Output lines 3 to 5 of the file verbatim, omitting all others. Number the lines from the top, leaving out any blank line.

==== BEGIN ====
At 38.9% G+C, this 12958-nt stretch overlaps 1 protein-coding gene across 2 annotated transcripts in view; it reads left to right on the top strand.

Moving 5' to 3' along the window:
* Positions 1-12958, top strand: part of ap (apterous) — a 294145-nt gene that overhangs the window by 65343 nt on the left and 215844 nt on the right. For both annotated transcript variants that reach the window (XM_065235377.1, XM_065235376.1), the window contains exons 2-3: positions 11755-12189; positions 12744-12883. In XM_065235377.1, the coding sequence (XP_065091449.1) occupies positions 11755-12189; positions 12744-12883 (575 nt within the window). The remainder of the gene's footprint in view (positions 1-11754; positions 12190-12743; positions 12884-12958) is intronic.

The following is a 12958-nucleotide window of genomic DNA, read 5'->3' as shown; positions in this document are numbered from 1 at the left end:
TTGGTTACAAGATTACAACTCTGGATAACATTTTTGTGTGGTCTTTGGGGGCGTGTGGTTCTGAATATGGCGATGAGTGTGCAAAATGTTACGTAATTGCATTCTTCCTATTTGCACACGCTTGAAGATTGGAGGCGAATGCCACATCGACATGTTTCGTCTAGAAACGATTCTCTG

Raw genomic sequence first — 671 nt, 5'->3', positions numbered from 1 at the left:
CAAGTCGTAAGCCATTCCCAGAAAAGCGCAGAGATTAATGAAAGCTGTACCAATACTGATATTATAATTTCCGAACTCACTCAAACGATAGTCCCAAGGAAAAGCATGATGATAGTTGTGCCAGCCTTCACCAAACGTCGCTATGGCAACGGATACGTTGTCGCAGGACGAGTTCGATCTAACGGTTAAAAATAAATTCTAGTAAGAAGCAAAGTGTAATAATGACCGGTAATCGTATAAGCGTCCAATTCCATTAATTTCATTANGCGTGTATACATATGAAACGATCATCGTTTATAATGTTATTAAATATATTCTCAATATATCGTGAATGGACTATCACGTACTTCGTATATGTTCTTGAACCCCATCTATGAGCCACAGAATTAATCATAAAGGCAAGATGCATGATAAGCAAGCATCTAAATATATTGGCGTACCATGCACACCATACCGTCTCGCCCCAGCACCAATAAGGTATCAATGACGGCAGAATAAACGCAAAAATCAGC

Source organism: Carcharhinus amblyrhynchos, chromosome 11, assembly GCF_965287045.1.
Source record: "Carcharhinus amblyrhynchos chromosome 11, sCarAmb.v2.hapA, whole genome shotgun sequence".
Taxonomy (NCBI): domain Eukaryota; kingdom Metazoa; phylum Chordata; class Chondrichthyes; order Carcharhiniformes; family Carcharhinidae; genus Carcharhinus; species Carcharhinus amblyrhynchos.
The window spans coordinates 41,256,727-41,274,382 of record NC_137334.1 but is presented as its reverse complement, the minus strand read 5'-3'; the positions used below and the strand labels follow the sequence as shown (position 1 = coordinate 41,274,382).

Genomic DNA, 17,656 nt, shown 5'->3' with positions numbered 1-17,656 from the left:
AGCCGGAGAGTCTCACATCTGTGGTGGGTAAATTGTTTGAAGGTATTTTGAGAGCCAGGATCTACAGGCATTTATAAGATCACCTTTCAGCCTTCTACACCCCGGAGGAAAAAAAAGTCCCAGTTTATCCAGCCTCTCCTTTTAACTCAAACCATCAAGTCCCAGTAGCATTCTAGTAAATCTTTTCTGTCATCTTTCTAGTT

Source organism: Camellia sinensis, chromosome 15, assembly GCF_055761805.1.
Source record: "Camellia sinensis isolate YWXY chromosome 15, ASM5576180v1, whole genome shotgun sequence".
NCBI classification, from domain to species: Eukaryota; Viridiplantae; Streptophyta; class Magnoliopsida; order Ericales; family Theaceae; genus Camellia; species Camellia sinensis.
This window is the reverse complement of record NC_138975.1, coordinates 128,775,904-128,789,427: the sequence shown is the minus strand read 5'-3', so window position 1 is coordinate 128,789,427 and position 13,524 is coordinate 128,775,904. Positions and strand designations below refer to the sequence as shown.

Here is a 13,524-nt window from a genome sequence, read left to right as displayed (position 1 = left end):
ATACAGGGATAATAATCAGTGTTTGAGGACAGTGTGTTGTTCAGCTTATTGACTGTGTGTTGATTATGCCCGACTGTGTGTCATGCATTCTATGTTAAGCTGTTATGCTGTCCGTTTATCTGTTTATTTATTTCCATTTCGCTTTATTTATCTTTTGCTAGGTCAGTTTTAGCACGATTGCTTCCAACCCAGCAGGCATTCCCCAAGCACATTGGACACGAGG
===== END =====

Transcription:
* Positions 1-12958, top strand: part of ap (apterous) — a 294145-nt gene that overhangs the window by 65343 nt on the left and 215844 nt on the right. For both annotated transcript variants that reach the window (XM_065235377.1, XM_065235376.1), the window contains exons 2-3: positions 11755-12189; positions 12744-12883. In XM_065235377.1, the coding sequence (XP_065091449.1) occupies positions 11755-12189; positions 12744-12883 (575 nt within the window). The remainder of the gene's footprint in view (positions 1-11754; positions 12190-12743; positions 12884-12958) is intronic.

The following is a 12958-nucleotide window of genomic DNA, read 5'->3' as shown; positions in this document are numbered from 1 at the left end:
TTGGTTACAAGATTACAACTCTGGATAACATTTTTGTGTGGTCTTTGGGGGCGTGTGGTTCTGAATATGGCGATGAGTGTGCAAAATGTTACGTAATTGCATTCTTCCTATTTGCACACGCTTGAAGATTGGAGGCGAATGCCACATCGACATGTTTCGTCTAGAAACGATTCTCTG